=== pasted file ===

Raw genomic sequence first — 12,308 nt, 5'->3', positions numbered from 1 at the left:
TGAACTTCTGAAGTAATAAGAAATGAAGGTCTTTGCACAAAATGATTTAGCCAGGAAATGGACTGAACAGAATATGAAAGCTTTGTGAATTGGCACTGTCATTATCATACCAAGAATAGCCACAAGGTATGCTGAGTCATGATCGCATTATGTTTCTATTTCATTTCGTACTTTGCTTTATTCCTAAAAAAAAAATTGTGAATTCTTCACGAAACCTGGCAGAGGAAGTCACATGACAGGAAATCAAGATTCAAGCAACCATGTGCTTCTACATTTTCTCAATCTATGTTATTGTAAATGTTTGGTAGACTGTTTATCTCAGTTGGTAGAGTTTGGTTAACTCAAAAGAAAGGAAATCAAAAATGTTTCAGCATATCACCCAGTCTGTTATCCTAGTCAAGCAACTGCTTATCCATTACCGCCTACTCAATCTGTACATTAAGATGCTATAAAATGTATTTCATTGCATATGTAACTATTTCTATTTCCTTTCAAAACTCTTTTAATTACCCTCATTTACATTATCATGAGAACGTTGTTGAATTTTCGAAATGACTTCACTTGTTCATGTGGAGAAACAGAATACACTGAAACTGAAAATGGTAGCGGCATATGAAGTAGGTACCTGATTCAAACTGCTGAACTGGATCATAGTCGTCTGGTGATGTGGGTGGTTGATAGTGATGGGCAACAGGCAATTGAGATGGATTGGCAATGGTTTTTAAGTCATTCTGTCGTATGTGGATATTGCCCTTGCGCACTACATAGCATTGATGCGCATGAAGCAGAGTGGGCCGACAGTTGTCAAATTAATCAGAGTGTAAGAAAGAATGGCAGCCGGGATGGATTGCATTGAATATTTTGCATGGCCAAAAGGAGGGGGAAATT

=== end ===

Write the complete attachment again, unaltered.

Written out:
Raw genomic sequence first — 12,308 nt, 5'->3', positions numbered from 1 at the left:
TGAACTTCTGAAGTAATAAGAAATGAAGGTCTTTGCACAAAATGATTTAGCCAGGAAATGGACTGAACAGAATATGAAAGCTTTGTGAATTGGCACTGTCATTATCATACCAAGAATAGCCACAAGGTATGCTGAGTCATGATCGCATTATGTTTCTATTTCATTTCGTACTTTGCTTTATTCCTAAAAAAAAAATTGTGAATTCTTCACGAAACCTGGCAGAGGAAGTCACATGACAGGAAATCAAGATTCAAGCAACCATGTGCTTCTACATTTTCTCAATCTATGTTATTGTAAATGTTTGGTAGACTGTTTATCTCAGTTGGTAGAGTTTGGTTAACTCAAAAGAAAGGAAATCAAAAATGTTTCAGCATATCACCCAGTCTGTTATCCTAGTCAAGCAACTGCTTATCCATTACCGCCTACTCAATCTGTACATTAAGATGCTATAAAATGTATTTCATTGCATATGTAACTATTTCTATTTCCTTTCAAAACTCTTTTAATTACCCTCATTTACATTATCATGAGAACGTTGTTGAATTTTCGAAATGACTTCACTTGTTCATGTGGAGAAACAGAATACACTGAAACTGAAAATGGTAGCGGCATATGAAGTAGGTACCTGATTCAAACTGCTGAACTGGATCATAGTCGTCTGGTGATGTGGGTGGTTGATAGTGATGGGCAACAGGCAATTGAGATGGATTGGCAATGGTTTTTAAGTCATTCTGTCGTATGTGGATATTGCCCTTGCGCACTACATAGCATTGATGCGCATGAAGCAGAGTGGGCCGACAGTTGTCAAATTAATCAGAGTGTAAGAAAGAATGGCAGCCGGGATGGATTGCATTGAATATTTTGCATGGCCAAAAGGAGGGGGAAATT